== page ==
New Year’s resolutions are chock full of fitness goals, new diets, and vowing to be less stressed. Usually, we revisit these same goals year after year, although each time, we vow to stick to them. As the parent of a young performer, a large part of your life is devoted to helping your child’s dreams become a reality. Use this year to further your child’s career and help yourself along the way.
1. Encourage your child to take control of their career. There comes a time when your child needs to be an authority of their dreams. As their biggest advocate encourage them to follow up with their agents and look for audition opportunities on their own. Talk about the kind of roles they see themselves in. Hands-on involvement is a great way for children to recognize that you value them as individuals.
2. Make sure their photos and résumés are up to date. Kids change and grow quickly! Start off the new year with up-to-date headshots that are refreshing for casting directors. The holidays are a busy time, and sometimes we forget all of the great things our performers did!
3. Sign them up for a class outside of their comfort zone. Maybe your child is interested in marital arts. Sign them up for a beginner-level class! Even if he’s not the next Jackie Chan, it’s always remarkable what kids learn when put in a new environment. Sometimes, it’s those lessons that stick with kids for a lifetime.
4. Write thank you notes to your child’s reps. Begin the new year with a thoughtful reflection with your child. Ask him why he’s thankful for his reps and encourage him to express that gratitude. Your child’s representation can sometimes feel far away, as you do most of the communication as the middleman.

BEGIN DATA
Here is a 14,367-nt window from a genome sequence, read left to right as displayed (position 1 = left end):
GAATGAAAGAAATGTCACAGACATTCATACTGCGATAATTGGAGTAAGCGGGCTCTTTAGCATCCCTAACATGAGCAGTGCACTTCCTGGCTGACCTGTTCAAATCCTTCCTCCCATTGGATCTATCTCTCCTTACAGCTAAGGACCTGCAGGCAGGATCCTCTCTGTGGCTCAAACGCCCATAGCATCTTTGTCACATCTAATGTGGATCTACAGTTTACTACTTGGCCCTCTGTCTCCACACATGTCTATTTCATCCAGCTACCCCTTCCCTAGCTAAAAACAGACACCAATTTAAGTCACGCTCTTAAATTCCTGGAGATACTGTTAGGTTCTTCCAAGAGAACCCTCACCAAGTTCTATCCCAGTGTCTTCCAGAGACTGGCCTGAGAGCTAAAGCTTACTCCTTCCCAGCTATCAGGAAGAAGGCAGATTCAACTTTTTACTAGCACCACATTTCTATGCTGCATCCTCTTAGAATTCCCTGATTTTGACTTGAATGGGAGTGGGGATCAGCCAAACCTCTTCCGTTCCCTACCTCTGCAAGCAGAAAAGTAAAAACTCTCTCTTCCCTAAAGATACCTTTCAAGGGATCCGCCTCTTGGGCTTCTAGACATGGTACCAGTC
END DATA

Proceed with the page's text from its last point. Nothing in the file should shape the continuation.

5. Encourage them to create a list of goals. Whether it’s as big as mastering a difficult song, or as simple as improving her posture during auditions, creating a list of goals offers a chance for your child to be candid with you about her career.
6. Audition for an unusual part. Maybe your child has always been interested in playing Sebastian the Crab. Talk about roles that are outside of their type. If a local theater has auditions, encourage her to try out! Sometimes the fondest memories come from playing a gumdrop during a summer camp play.
7. Encourage them to create sketches with their friends. Creativity is everything for young artists. Encouraging your child to collaborate with others is a skill that transcends all professions. Plus, you never know if they’ll come up with the next award-winning work!
8. Eat dinner as a family. From eating dinner in the car to sitting in audition waiting rooms, it can be hard to catch up as a family. Sometimes, your spouse’s career, your career, and your child’s career can be the sole focus of conversation. Sitting around the table and talking about life in general is something that is rare when times get busy! Take the time to appreciate your family for being your family, and not professionals.
9. Explore volunteer opportunities in the arts. There are so many great organizations dedicated to bringing the arts in communities and spaces that need them most. Whether it’s music therapy for the elderly, or musical theater workshops in disadvantaged areas, volunteering is a remarkable way for your child to give back and learn about himself.
10. Have a movie marathon featuring their favorite actor. Have a fun day with your child! Work can’t be 100 percent of your relationship. Make some popcorn and have a movie marathon with your family. It is a great learning tool to see your child’s favorite actor in all types of works. Let them know you admire their role models and give them an opportunity to be inspired!
Whenever we’re faced with the task of creating New Year’s resolutions, we usually shrink away from them because we know they will inevitably end by springtime. As a parent of a young performer, you give so much of yourself to make your child’s dreams come true. Resolutions devoted to making your family life more positive are ones that are easy to stick with. After all, the holidays are a time to reflect and appreciate all that you have.
Master your craft, empower yourself, and enjoy the journey.
This article is reposted here with permission from Backstage.com.